There is something just awesome about using a Drupal site hosted with Pantheon. Snappy page loads will make you happy, and when your pages generate up to ten times faster you will really feel the difference. Even though it makes Josh nervous (since we're still in beta testing) it has been really fun for us to play with the first Pantheon powered sites out in the wild. In all we have tracked over 1,000 Pantheon servers launch so far during the beta test phase of the Mercury stack.
With great pride, and after six alpha-level releases, I'm announcing of our seventh iteration on the Project Mercury stack, finally baked enough to call "beta". This release is a milestone: our course is now locked in for the 1.0 release.
It was a lot of fun to launch Pantheon at DrupalCon Paris. We got some great feedback, some great advice, and generated quite a lot of general interest. Today I'm happy to announce that we've made all three of our AMIs available in Amazon's EU datacenters, so our friends and fans across the Atlantic can see what we mean by "stand on the shoulders of giants":
We just got out of Dries's 'State of Drupal' presentation here at Drupalcon Paris. With excitement for the Drupal 7 release mounting it was an opportune time to reflect on not just how quickly Drupal is progressing, but where it is exactly this project and all of us are going. At Chapter Three we are becoming increasingly convinced that Drupal has a fast approaching destiny to run - as a developer environment or as a hosted product - on cloud infrastructure.
To that end, we have been doing a lot of work researching and hosting Drupal on Amazon's EC2 service. EC2 is ready to use, it is relatively cheap and instantly available. And, with its ability to run pre-packaged server set ups (Amazon Machine Instances, or AMI's), it allows developers and users to get a lot more power from their server architecture "out of the box" and spend their time doing more Drupal and less system administration.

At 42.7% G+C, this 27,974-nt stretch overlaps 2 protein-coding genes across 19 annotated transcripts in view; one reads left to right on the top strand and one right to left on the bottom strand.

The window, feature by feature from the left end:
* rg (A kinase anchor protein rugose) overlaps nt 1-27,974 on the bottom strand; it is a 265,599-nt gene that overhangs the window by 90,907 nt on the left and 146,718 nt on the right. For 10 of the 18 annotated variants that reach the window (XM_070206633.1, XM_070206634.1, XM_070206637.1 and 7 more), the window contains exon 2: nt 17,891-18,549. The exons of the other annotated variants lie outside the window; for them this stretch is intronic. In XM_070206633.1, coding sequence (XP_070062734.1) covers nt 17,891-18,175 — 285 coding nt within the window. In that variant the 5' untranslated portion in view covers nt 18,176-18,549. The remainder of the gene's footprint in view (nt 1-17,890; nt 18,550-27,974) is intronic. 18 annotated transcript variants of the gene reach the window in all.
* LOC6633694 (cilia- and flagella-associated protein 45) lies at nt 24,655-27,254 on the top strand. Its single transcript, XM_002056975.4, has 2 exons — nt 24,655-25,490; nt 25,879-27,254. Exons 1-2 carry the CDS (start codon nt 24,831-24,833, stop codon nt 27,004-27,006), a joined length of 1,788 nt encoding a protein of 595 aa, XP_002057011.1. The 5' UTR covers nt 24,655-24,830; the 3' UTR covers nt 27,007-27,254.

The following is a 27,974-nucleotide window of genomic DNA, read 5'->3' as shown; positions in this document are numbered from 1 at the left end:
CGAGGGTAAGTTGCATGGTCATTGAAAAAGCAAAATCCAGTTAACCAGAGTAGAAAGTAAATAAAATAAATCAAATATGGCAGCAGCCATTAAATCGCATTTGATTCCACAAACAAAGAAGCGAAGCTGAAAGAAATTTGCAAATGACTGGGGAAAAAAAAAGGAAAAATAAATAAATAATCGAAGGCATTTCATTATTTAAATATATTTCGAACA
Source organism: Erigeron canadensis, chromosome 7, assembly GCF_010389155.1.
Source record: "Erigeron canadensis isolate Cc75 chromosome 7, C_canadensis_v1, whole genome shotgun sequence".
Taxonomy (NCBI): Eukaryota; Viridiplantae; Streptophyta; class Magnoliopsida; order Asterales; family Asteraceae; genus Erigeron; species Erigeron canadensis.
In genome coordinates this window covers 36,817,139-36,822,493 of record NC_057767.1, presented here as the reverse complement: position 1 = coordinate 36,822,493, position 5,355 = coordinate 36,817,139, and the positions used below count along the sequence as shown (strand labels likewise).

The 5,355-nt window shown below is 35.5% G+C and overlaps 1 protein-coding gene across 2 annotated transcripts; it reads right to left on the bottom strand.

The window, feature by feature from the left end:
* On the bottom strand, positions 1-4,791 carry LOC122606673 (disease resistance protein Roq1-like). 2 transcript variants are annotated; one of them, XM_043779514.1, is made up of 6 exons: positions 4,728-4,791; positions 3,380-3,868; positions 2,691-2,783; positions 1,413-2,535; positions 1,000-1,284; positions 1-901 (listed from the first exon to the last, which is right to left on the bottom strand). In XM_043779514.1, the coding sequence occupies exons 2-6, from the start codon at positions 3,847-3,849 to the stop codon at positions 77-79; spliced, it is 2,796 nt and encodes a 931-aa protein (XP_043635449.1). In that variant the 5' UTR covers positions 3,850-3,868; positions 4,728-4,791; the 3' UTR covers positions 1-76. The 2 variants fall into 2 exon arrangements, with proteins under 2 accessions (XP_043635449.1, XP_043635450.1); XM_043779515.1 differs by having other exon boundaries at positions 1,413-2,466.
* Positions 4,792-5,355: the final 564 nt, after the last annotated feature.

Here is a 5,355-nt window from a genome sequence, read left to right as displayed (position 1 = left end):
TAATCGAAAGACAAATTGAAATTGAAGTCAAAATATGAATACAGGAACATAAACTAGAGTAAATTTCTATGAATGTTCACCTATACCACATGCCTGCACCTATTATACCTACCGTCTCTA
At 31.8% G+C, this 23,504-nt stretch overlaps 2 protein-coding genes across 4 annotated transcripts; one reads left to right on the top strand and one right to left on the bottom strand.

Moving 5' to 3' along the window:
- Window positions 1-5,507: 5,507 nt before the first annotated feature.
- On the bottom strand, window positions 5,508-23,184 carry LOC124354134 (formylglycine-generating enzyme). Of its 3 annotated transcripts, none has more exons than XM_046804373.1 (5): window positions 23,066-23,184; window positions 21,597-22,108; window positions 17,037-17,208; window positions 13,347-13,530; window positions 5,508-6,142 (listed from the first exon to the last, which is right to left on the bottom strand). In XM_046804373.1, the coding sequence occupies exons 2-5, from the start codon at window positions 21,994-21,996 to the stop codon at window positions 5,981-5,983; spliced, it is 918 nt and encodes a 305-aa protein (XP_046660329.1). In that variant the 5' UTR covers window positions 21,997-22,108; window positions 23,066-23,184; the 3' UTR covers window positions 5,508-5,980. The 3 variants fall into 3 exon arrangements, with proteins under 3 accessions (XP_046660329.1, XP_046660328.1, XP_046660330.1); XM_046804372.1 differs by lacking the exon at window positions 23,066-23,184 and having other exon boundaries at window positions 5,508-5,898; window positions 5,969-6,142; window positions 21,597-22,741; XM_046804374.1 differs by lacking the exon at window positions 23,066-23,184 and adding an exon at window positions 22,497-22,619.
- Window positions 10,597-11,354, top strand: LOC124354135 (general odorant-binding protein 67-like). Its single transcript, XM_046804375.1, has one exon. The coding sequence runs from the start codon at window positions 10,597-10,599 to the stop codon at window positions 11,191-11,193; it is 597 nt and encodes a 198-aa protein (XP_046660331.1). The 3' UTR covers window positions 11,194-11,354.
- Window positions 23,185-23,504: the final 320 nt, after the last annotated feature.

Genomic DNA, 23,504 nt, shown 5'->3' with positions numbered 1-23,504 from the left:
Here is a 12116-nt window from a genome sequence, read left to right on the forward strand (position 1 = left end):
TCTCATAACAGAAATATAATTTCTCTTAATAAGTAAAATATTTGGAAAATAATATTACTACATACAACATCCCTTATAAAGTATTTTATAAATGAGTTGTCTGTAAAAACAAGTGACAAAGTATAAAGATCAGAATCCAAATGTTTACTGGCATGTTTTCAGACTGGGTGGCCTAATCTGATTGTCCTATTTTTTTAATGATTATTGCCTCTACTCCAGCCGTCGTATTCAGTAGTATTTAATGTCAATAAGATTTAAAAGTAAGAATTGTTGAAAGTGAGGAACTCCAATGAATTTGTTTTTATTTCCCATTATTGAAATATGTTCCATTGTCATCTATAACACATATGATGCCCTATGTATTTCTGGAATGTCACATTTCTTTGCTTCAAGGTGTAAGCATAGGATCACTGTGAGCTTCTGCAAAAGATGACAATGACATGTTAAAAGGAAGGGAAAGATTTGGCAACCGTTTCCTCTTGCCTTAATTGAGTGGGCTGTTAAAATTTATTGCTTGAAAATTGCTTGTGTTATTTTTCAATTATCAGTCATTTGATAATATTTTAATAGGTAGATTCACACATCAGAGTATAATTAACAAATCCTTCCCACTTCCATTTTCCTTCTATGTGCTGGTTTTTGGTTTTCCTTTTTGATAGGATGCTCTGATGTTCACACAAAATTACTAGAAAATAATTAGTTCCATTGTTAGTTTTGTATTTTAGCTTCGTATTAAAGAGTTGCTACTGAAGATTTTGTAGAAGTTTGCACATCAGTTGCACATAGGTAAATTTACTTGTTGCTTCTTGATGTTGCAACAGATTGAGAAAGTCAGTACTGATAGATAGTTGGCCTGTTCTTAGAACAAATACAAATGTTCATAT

With the strong interest Josh has been getting on the Project Mercury AMI, we're doubling down on the effort to create open source, fast, and dependable cloud based development and deployment environments for Drupal. The goal is to make this effort a more community focused effort and work together to create divine server packages that run in the cloud.
We have three Pantheon Packages available for alpha testing, they run but they are all a work in progress:
Mercury: Liquid metal fast site hosting environment for Drupal 6 that includes Varnish and Pressflow Drupal running on a highly tuned LAMP stack. While running on a single Amazon instance, Mercury can handle over 2,000 requests per second for cached pages while mantaining a server load of 0.02.
Vulcan: Continuous integration/testing environment for Drupal based on Hudson. When you can run 2,345 Drupal unit tests every time you commit a line of code — along with Selenium browser tests and automated coder.module compliance checks — you sleep better at night.
Aegir: Use Aegir to deploy Drupal sites literally at the push of a button. This initial release allows users to take Aegir for a test drive without having to devote/configure a whole server for that purpose.
If you are familiar with administrating LAMP, deploying a server from a Pantheon AMI package for the first time is relatively quick and painless even if you aren't familiar with Amazon's EC2 services. From start to finish it should take approximately 15 minutes. Read our set up instructions to get started.
All of the development work for this project will be done out in the open on the Drupal EC2 group on groups.drupal.org. Say hello on the group if you want to get involved.
You should also feel free to find Josh, Matt, or myself here at the conference if you want to learn more about Pantheon, to get in touch just shoot us an email: zack [at] chapterthree.com, josh [at] chapterthree.com, matt [at] chapterthree.com.
Follow the project
We will be posting regular updates on Project Pantheon to our blog. We are also on twitter: @pantheon_drupal.